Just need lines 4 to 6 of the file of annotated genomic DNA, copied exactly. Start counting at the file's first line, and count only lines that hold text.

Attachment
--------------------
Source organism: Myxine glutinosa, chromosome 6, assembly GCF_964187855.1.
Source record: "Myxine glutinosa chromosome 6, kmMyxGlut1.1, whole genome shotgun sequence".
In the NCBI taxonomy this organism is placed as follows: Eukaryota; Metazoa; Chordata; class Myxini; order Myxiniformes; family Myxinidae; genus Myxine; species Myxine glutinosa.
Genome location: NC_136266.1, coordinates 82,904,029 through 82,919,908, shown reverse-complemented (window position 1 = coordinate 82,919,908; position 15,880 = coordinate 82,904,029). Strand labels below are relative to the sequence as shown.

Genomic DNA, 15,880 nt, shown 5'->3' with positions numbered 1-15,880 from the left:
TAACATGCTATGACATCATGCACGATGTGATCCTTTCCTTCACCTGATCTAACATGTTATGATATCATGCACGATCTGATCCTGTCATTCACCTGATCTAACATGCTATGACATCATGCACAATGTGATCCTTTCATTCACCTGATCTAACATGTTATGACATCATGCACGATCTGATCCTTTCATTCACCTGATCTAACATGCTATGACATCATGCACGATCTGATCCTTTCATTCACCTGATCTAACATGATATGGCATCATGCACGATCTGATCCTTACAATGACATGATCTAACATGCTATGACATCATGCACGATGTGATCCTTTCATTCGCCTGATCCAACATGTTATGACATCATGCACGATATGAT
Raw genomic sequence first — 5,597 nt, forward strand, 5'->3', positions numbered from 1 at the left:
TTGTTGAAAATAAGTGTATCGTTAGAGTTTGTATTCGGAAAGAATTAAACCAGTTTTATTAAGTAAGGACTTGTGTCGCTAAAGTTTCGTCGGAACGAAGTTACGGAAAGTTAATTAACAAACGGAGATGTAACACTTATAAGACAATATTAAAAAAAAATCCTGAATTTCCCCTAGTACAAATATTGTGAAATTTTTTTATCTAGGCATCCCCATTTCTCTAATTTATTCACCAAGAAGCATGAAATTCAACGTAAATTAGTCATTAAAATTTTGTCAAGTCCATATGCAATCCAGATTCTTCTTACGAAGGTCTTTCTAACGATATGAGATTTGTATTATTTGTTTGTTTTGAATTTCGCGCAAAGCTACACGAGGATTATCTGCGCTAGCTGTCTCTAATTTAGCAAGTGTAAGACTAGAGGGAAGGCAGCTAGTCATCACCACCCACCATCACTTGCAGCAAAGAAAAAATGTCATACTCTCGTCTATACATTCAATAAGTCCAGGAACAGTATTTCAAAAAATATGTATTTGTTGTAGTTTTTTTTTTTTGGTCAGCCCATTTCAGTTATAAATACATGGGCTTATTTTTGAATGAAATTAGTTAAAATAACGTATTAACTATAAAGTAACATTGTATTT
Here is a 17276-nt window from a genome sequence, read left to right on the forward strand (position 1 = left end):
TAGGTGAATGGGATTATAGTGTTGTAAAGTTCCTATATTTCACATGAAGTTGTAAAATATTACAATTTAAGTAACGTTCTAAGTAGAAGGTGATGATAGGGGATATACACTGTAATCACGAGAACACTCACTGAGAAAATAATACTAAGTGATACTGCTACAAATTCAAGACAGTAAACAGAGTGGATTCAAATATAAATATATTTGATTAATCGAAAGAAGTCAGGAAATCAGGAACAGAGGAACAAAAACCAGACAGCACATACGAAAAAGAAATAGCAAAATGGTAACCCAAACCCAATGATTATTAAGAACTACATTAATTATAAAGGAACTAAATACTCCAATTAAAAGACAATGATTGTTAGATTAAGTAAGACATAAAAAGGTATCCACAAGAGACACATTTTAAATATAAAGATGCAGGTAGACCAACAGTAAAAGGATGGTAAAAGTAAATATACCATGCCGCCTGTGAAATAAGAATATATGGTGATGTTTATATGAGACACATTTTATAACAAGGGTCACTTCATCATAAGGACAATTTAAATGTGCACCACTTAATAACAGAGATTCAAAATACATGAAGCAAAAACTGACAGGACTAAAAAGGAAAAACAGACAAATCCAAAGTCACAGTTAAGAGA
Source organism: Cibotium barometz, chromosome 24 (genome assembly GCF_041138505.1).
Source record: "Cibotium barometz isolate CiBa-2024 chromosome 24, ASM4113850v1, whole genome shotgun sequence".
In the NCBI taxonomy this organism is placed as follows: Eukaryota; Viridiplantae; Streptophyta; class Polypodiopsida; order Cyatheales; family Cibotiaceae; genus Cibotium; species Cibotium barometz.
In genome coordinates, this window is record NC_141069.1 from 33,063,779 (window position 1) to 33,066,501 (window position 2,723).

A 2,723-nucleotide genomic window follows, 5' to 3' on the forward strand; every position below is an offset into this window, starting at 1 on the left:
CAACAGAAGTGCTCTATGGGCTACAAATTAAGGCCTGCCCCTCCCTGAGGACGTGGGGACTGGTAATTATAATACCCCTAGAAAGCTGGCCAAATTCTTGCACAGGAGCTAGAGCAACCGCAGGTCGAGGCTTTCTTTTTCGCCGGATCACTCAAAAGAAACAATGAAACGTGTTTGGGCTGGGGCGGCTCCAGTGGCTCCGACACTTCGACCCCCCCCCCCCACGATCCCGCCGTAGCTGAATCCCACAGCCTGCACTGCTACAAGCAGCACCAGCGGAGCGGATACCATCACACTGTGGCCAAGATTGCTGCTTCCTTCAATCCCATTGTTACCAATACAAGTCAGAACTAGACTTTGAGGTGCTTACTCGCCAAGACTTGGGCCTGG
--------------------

Genome location: NC_136266.1, coordinates 82,904,029 through 82,919,908, shown reverse-complemented (window position 1 = coordinate 82,919,908; position 15,880 = coordinate 82,904,029). Strand labels below are relative to the sequence as shown.

Genomic DNA, 15,880 nt, shown 5'->3' with positions numbered 1-15,880 from the left:
TAACATGCTATGACATCATGCACGATGTGATCCTTTCCTTCACCTGATCTAACATGTTATGATATCATGCACGATCTGATCCTGTCATTCACCTGATCTAACATGCTATGACATCATGCACAATGTGATCCTTTCATTCACCTGATCTAACATGTTATGACATCATGCACGATCTGATCCTTTCATTCACCTGATCTAACATGCTATGACATCATGCACGATCTGATCCTTTCATTCACCTGATCTAACATGATATGGCATCATGCACGATCTGATCCTTACAATGACATGATCTAACATGCTATGACATCATGCACGATGTGATCCTTTCATTCGCCTGATCCAACATGTTATGACATCATGCACGATATGAT